International synth design hackathon with Adafruit hardware

Synthux Academy reached out to us with the idea to run an international synth design hackathon and we were happy to help support it. The first event is kicking off with Berlin University of the Arts, followed by 7 other leading academies worldwide!

Participating students will receive a surprise box of Adafruit sensors and an Electrosmith Daisy Seed microcontroller. They’ll have 4 days to come up with a prototype of an instrument or an interactive experience that revolves around sound and human centered design.

Roey Tsemah, founder of Synthux Academy and teacher at Design Academy Eindhoven, explains how the shift to online teaching inspired this collaborative academic effort.

3 years ago no one would have dreamed of running a hackathon among 8 different academies, across 3 continents, and inviting the public to see the results. Today this isn’t such a far fetched idea. We’re all used to interacting with each other online, so I wanted to see if we could bridge between academic programs to learn from one another and connect professors and students around the world.

The idea spread among leading academic professors in the fields of industrial design, engineering and music technology. 8 academies were selected to participate and each will run their own, local, hackathon. The results will then be shared on a dedicated online gallery and discussed in an online conference on February 16-17 (tickets can be purchased here). Academies participating include: Princeton University, US // Design Academy Eindhoven, NL // Berlin University of the Arts, DE // Birmingham City University, UK // Betzalel Academy, Jerusalem, IL // Caragiale National University & Politehnica University of Bucharest, RO // Fontys University Eindhoven, NL // University of Colorado Boulder (ATLAS Institute), US.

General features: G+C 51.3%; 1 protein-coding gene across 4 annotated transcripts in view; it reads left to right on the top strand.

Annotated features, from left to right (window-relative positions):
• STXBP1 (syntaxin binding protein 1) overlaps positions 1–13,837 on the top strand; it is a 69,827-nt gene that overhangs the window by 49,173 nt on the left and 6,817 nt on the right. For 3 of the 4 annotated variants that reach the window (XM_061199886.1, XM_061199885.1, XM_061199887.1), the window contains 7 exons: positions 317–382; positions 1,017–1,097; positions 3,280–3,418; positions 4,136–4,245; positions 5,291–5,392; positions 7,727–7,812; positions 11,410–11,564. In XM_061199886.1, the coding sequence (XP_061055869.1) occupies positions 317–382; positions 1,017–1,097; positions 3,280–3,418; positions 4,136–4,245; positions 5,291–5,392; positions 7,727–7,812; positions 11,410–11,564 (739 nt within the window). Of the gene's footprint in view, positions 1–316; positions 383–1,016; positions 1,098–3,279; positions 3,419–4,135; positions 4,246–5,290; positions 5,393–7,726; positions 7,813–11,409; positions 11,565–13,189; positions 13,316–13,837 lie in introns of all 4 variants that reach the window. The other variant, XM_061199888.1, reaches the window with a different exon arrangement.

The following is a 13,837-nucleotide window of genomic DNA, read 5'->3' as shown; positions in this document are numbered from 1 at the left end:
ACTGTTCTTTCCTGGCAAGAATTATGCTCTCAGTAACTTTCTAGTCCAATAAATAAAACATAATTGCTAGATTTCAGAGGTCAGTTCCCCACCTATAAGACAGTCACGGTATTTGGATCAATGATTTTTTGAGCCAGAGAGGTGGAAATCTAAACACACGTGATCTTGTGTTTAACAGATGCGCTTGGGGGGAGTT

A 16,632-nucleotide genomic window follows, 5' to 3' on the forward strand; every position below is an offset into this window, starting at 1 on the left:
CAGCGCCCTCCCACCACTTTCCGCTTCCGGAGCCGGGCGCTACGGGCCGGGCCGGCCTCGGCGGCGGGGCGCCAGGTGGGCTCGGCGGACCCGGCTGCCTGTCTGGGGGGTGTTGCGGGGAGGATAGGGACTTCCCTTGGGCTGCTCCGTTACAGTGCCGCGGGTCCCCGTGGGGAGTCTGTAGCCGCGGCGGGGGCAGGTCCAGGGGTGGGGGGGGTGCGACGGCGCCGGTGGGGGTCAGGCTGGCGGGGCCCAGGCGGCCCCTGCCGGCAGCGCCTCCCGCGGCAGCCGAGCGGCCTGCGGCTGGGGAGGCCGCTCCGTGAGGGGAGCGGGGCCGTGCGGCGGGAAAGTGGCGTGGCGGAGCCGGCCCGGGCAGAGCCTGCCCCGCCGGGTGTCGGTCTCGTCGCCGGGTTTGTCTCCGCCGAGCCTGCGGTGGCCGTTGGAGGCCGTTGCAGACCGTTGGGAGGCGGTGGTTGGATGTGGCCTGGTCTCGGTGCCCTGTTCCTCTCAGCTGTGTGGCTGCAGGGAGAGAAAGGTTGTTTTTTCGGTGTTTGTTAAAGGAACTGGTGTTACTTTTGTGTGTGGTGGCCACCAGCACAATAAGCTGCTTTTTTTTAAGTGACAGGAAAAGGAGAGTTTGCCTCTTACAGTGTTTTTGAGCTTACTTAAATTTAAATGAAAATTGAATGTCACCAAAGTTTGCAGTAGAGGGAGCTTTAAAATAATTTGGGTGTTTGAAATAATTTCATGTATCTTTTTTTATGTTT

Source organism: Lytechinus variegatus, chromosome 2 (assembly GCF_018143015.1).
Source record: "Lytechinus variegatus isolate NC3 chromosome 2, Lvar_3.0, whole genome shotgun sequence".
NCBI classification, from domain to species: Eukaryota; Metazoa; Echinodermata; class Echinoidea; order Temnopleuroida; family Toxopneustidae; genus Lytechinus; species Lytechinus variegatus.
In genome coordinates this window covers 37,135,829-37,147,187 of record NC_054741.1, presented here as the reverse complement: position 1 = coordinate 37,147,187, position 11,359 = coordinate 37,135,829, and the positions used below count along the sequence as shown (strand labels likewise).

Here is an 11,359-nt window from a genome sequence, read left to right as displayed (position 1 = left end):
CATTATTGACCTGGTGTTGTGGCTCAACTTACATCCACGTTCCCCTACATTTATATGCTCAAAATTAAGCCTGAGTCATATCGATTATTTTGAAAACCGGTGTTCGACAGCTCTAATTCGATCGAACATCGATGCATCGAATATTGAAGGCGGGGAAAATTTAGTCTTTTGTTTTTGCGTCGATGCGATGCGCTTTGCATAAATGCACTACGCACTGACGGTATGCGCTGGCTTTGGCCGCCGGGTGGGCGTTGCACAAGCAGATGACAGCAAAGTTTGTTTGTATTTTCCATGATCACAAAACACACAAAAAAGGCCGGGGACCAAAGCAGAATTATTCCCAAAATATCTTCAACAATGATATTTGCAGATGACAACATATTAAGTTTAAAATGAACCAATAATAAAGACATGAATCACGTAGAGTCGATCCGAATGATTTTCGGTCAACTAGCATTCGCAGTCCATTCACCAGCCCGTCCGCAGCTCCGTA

Professional instrument designers also take part in the hackathon. From Look Mum No Computer to Tony Rolando of Make Noise. Students benefit from the professional feedback on their project, but also professionals gain valuable insights from seeing students’ fresh perspectives on the field of instrument design.

The idea of bridging the academic and professional worlds was always integrated in our academic courses, but got amplified in the last year. We started the Synth Design Podcast where we share interviews with professional designers and engineers, and we also use our Synthux Instragram channel to share micro lessons on synth design. The goal of all these efforts is to make interactive design and basic engineering skills more accessible. To invite artists and musicians to tinker with technology and express themselves by building their own instruments and interactive experiences.

You can follow Synthux Academy for future updates and join their Discord server to meet synth makers from around the globe:


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